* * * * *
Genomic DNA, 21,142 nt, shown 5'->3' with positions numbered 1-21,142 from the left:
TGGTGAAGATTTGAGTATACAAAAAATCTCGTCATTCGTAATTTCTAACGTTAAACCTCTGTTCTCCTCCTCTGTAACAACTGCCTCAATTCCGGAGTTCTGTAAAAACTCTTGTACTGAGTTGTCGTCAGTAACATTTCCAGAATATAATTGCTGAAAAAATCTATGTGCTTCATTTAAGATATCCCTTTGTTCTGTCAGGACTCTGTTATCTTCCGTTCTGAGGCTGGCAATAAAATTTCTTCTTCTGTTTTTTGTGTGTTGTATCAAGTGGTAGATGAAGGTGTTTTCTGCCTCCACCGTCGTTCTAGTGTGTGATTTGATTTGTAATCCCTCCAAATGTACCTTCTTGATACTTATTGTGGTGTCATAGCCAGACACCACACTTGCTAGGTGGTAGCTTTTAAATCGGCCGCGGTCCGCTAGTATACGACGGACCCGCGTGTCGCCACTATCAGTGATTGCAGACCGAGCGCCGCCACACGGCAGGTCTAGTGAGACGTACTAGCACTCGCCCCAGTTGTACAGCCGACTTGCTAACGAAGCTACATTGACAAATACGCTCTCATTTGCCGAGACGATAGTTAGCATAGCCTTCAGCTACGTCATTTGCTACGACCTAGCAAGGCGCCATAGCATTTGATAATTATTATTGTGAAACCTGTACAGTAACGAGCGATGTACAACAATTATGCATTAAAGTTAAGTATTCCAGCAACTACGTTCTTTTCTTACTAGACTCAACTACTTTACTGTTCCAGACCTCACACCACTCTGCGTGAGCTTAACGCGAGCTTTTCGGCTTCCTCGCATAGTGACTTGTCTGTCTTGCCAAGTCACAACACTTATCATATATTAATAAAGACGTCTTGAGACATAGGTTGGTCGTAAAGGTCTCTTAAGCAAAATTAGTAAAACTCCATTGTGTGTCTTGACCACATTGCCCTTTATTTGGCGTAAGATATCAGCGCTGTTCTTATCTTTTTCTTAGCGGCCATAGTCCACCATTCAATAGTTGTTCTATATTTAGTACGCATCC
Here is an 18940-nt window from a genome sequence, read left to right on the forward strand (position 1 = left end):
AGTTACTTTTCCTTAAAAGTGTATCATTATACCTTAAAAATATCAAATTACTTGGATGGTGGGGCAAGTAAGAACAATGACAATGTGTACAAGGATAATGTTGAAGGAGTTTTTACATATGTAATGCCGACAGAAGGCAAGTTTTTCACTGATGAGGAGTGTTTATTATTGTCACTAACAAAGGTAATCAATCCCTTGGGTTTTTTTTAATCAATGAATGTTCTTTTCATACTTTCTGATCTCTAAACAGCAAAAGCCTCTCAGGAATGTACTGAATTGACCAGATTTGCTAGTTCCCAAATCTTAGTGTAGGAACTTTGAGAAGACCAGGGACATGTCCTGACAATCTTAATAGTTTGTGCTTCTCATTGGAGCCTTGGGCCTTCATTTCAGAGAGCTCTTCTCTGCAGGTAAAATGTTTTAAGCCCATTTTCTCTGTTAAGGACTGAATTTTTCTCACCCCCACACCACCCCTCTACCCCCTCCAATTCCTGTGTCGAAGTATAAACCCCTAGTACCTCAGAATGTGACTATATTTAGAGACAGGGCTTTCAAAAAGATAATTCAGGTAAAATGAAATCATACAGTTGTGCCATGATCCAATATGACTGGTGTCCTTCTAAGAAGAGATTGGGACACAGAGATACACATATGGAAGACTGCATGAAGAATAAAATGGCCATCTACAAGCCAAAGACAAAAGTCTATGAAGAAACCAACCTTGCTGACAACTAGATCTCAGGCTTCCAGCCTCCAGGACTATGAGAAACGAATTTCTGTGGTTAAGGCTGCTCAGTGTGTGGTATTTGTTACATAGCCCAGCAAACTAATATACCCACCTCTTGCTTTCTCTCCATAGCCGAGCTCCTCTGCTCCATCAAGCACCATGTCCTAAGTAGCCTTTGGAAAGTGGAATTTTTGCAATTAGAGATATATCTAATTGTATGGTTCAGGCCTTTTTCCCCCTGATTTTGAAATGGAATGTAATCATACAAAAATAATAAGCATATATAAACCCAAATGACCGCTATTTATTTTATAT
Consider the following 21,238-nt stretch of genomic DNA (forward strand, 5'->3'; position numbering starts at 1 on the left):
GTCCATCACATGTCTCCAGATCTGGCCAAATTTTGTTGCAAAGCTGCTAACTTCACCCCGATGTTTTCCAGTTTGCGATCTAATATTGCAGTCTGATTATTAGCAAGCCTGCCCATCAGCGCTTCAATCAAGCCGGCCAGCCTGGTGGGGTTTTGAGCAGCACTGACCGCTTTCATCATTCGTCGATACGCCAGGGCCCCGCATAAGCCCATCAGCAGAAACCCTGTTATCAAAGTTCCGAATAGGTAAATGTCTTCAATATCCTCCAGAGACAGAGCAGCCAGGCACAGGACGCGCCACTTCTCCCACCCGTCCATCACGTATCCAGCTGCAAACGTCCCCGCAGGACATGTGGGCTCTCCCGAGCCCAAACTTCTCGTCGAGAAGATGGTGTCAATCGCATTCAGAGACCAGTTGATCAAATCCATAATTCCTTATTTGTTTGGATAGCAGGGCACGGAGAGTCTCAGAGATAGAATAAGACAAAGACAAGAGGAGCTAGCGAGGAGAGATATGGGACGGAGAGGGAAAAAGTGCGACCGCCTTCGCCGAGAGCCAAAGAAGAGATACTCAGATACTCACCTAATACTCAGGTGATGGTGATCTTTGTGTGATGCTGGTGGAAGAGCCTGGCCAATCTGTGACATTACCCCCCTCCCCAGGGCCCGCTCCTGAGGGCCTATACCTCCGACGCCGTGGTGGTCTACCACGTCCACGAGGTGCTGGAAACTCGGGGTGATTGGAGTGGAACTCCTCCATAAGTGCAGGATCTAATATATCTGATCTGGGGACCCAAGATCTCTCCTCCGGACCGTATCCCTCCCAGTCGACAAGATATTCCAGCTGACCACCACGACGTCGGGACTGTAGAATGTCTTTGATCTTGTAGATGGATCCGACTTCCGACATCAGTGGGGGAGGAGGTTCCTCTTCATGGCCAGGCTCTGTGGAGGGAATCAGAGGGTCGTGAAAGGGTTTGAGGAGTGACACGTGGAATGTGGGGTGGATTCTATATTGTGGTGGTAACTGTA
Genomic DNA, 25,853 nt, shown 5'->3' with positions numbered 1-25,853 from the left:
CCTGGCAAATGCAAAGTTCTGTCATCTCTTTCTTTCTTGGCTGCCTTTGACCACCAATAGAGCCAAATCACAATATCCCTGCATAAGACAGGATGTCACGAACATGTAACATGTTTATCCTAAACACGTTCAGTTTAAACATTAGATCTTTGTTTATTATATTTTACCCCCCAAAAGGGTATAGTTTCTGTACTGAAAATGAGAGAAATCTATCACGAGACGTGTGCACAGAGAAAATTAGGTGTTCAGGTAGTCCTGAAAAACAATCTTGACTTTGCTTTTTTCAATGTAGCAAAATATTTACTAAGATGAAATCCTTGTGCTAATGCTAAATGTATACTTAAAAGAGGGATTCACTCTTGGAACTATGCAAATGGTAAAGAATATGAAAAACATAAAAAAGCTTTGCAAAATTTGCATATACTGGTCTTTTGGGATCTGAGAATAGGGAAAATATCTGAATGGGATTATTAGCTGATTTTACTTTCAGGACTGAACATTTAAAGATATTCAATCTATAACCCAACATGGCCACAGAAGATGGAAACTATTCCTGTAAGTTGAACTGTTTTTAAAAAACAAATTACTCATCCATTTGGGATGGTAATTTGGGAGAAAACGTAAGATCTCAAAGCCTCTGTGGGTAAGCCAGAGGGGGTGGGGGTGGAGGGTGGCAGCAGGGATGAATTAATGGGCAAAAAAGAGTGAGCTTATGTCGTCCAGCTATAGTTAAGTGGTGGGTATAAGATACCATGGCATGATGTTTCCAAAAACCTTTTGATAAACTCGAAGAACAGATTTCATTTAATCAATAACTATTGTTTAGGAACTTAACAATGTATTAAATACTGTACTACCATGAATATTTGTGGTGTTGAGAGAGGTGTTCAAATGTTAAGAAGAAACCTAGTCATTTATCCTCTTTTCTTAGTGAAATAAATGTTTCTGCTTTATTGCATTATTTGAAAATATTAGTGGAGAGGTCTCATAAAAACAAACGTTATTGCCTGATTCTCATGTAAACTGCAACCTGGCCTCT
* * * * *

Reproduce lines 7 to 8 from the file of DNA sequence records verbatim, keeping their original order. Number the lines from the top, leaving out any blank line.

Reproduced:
Genomic DNA, 25,853 nt, shown 5'->3' with positions numbered 1-25,853 from the left:
CCTGGCAAATGCAAAGTTCTGTCATCTCTTTCTTTCTTGGCTGCCTTTGACCACCAATAGAGCCAAATCACAATATCCCTGCATAAGACAGGATGTCACGAACATGTAACATGTTTATCCTAAACACGTTCAGTTTAAACATTAGATCTTTGTTTATTATATTTTACCCCCCAAAAGGGTATAGTTTCTGTACTGAAAATGAGAGAAATCTATCACGAGACGTGTGCACAGAGAAAATTAGGTGTTCAGGTAGTCCTGAAAAACAATCTTGACTTTGCTTTTTTCAATGTAGCAAAATATTTACTAAGATGAAATCCTTGTGCTAATGCTAAATGTATACTTAAAAGAGGGATTCACTCTTGGAACTATGCAAATGGTAAAGAATATGAAAAACATAAAAAAGCTTTGCAAAATTTGCATATACTGGTCTTTTGGGATCTGAGAATAGGGAAAATATCTGAATGGGATTATTAGCTGATTTTACTTTCAGGACTGAACATTTAAAGATATTCAATCTATAACCCAACATGGCCACAGAAGATGGAAACTATTCCTGTAAGTTGAACTGTTTTTAAAAAACAAATTACTCATCCATTTGGGATGGTAATTTGGGAGAAAACGTAAGATCTCAAAGCCTCTGTGGGTAAGCCAGAGGGGGTGGGGGTGGAGGGTGGCAGCAGGGATGAATTAATGGGCAAAAAAGAGTGAGCTTATGTCGTCCAGCTATAGTTAAGTGGTGGGTATAAGATACCATGGCATGATGTTTCCAAAAACCTTTTGATAAACTCGAAGAACAGATTTCATTTAATCAATAACTATTGTTTAGGAACTTAACAATGTATTAAATACTGTACTACCATGAATATTTGTGGTGTTGAGAGAGGTGTTCAAATGTTAAGAAGAAACCTAGTCATTTATCCTCTTTTCTTAGTGAAATAAATGTTTCTGCTTTATTGCATTATTTGAAAATATTAGTGGAGAGGTCTCATAAAAACAAACGTTATTGCCTGATTCTCATGTAAACTGCAACCTGGCCTCT